“It’s just so different not performing in front of an audience,” said Sinclair, who noted that while wearing masks is challenging, it is challenging because the actors are unable to express their facial expressions. “It takes away some of the fun, but it’s also much better than doing nothing at all.”
Ms. Ebbenga also had to adapt to her (now virtual) spring musical. For many students like her, keeping traditions alive in 2021 means finding creative workarounds.
In pre-pandemic times, the cast and crew of Ms. Ebbenga’s Thespian Club joined arms minutes before the start of each show in a ritual called a “circle”. Individuals take turns speaking, whether it is words of encouragement or sentimental reminders. This year they plan to “circle” a zoom call with everyone in front of the camera.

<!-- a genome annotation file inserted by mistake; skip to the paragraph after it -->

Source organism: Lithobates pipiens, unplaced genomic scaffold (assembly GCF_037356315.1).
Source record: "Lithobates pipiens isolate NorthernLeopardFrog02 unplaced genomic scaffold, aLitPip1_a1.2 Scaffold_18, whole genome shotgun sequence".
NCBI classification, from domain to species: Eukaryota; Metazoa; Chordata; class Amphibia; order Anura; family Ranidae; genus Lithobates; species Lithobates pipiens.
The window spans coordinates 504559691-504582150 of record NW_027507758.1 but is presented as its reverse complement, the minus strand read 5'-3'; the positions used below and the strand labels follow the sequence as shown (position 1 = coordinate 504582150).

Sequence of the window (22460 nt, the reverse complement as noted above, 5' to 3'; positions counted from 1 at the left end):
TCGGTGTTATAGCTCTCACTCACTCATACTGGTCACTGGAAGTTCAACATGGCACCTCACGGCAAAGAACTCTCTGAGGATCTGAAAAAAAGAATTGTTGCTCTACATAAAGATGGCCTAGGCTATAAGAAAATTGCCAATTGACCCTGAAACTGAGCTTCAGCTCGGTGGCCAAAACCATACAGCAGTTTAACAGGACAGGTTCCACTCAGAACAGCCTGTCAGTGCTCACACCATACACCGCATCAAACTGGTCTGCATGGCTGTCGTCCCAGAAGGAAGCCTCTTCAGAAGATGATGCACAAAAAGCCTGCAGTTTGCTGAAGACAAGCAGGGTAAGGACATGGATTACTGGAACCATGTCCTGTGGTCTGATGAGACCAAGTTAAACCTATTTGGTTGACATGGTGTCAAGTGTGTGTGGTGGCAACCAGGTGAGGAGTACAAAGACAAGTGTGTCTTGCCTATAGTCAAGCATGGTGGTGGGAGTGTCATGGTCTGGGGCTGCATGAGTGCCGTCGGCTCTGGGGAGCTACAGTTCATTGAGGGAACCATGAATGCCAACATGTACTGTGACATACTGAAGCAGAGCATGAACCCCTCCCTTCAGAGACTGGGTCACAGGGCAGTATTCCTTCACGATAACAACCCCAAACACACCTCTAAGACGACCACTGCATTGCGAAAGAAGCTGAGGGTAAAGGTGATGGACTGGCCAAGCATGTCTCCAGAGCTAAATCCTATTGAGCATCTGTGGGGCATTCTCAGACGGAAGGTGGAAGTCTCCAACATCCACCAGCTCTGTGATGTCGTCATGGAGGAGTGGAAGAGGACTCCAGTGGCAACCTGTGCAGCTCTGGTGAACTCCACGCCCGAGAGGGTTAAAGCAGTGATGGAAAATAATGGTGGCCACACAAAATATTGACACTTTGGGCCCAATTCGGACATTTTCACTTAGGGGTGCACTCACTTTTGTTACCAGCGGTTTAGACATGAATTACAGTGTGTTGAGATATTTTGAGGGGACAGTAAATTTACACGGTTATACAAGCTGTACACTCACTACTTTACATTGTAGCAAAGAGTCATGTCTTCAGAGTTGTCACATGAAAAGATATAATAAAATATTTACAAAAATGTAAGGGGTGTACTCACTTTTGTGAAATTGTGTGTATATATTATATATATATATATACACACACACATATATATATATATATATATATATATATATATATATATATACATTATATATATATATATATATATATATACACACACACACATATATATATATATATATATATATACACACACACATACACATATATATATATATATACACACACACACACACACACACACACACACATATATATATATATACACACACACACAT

“We have to keep this tradition alive because it is the essence of our Thespian Club,” said Ms. Ebbenga.
Mr. Sinclair, who is part of the school board of his school, is currently working hard to make his prom as “Covid-friendly” as possible. This includes dividing participants into groups and setting up activities in different parts of the school such as dancing in the gym, photo booths in the hallways, a movie in one area, and a cotton candy machine.
School dances and social events are not an option for other students. But that hasn’t stopped her from trying to create new memories in a largely disappointing year. Some parents take the prom into their own hands by planning unofficial ones that are not affiliated with their schools.